Otobong Nkanga, who currently lives and works in Antwerp, Belgium, studied at the Obafemi Awolowo University in Ile-Ife, Nigeria, the École Nationale Supérieure des Beaux-Arts in Paris, the Rijksakademie van beeldendekunsten in Amsterdam, DasArts Amsterdam, and was awarded a residency at the DAAD in Berlin. Her work is in the collections of numerous international institutions (including Centre Pompidou, Paris; Tate Modern, London; Stedelijk Museum, Amsterdam; Castello di Rivoli Museo d’Arte Contemporanea) and she has exhibited in shows and biennials around the world, as well as had solo exhibitions of her work at the Museum of Contemporary Art (MCA) Chicago (2018), Tate Modern and Tate St. Ives, UK. She was awarded the 8th Yanghyun Art Prize in 2015 and the Belgian Art Prize in 2017. Nkanga’s project Carved to Flow was presented the same year at documenta 14, Kassel-Athens. His most recent solo exhibitions were held at Zeitz Mocaa, Cape Town and Tate St. Ives, UK (2019-2020) and Middlesbrough Institute of Modern Art (MIMA), UK (2020-2021). In 2019 Nkanga was resident artist at Gropius Bau in Berlin where she further developed the Carved to Flow project, culminating in the solo exhibition There’s No Such Thing as Solid Ground in 2020. In 2019, the artist received a Special Mention at the 58th International Art Exhibition of the Venice Biennale; was awarded the Best Permanent Installation Prize at the 14th Sharjah Biennale (with Emeka Ogboh); won the prestigious Peter-Weiss-Preis; and was also awarded the Flemish Cultural Award for Visual Arts - Ultima. Also in 2019 the artist was the first recipient of the Lise Wilhelmsen Art Award Program, and in the fall of 2020 she presented the solo exhibition Uncertain Where the Next Wind Blows at Henie Onstad Kunstsenter in Høvikodden, Norway. In June 2021, the artist presented the retrospective When Looking Across the Sea, Do You Dream? organized in collaboration with the Castello di Rivoli Museo d’Arte Contemporanea at the Centre d’art contemporain Villa Arson in Nice.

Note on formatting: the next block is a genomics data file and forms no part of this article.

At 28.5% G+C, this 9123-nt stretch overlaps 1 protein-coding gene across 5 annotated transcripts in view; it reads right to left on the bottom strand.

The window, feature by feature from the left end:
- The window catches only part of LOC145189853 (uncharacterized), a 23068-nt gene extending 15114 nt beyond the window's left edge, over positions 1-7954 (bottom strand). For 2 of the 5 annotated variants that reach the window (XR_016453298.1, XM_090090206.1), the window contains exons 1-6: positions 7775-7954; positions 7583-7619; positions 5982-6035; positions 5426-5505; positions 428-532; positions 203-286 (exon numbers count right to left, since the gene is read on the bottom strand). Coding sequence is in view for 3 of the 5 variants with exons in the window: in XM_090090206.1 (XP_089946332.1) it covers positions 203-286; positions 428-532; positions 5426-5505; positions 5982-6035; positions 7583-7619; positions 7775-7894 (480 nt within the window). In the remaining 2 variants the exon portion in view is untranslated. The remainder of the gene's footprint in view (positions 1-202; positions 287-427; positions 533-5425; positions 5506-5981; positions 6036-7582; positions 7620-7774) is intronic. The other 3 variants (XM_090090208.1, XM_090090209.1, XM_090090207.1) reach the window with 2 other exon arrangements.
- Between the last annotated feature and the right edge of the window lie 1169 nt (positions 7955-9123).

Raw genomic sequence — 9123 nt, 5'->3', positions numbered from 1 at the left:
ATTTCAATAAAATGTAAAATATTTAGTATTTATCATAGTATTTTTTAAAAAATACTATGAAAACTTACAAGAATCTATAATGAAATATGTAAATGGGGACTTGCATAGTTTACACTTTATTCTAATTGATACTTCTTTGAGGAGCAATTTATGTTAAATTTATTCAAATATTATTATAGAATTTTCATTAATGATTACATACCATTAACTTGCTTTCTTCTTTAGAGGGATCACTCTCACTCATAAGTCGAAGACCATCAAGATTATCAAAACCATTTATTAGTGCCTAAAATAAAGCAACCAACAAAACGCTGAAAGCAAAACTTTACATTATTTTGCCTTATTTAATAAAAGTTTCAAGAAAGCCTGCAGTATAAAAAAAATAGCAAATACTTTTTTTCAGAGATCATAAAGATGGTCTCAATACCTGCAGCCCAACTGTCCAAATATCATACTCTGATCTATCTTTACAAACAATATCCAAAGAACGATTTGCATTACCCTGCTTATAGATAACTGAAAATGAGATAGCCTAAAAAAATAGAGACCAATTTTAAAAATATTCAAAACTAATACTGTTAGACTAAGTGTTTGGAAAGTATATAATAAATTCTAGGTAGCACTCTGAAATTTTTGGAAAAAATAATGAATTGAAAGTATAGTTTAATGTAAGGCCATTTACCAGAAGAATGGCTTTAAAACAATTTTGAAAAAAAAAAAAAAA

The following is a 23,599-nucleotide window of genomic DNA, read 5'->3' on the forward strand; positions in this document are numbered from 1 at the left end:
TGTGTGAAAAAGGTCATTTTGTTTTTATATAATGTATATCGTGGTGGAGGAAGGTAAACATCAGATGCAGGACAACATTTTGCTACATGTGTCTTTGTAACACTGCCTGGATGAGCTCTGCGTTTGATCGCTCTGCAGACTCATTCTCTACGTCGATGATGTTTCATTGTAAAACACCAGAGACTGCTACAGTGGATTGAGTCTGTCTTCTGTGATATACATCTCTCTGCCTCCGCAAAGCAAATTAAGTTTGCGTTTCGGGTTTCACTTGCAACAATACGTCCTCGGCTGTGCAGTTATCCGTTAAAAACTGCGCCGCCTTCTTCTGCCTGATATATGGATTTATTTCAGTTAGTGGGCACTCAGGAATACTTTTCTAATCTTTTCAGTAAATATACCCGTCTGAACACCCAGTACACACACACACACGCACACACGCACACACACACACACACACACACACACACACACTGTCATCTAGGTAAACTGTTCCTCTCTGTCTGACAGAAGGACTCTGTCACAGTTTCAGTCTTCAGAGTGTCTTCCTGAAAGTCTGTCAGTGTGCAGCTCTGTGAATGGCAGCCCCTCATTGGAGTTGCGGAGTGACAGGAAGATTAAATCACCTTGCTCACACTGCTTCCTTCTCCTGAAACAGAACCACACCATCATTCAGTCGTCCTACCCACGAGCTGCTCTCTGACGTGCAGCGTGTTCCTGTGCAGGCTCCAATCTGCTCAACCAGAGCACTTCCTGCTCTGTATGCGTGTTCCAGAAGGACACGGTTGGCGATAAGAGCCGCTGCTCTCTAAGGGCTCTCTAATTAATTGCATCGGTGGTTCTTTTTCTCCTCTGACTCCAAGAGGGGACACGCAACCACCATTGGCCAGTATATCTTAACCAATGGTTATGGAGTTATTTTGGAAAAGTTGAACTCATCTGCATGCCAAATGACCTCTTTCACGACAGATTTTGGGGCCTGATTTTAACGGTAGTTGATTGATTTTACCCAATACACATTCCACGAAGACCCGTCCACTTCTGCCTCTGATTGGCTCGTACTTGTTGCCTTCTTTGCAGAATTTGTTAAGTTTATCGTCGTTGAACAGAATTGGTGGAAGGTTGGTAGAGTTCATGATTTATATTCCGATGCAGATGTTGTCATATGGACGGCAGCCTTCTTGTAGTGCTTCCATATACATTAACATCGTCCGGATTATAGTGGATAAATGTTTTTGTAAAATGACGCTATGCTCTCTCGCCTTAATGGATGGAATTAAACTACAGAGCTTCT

The exhibition is part of a collaborative project with the Centre d’art contemporain in Villa Arson, Nice, where the first retrospective in France dedicated to Nkanga is being held (until Sept. 19, 2021). Curated by Eric Mangion, the Nice exhibition focuses on the artist’s major works to date. On the occasion of this double exhibition, the Castello di Rivoli and Villa Arson are co-publishing a scholarly catalog with new essays and interviews by the curators, images of the works exhibited in the two institutions, fact sheets on the works, and a rich apparatus dedicated to the artist’s exhibition history, from his beginnings to the present. The exhibition is realized with the contribution of the Piedmont Region. The project is a winner of the public notice PAC2020 - Plan for Contemporary Art, promoted by the General Directorate for Contemporary Creativity of the Ministry of Culture.

Photo: detail of the work in progress for the exhibition at Castello di Rivoli

African tradition and Flemish weaving. Otobong Nkanga's exhibition at the Castello di Rivoli
African tradition and Flemish weaving. Otobong Nkanga's exhibition at the Castello di Rivoli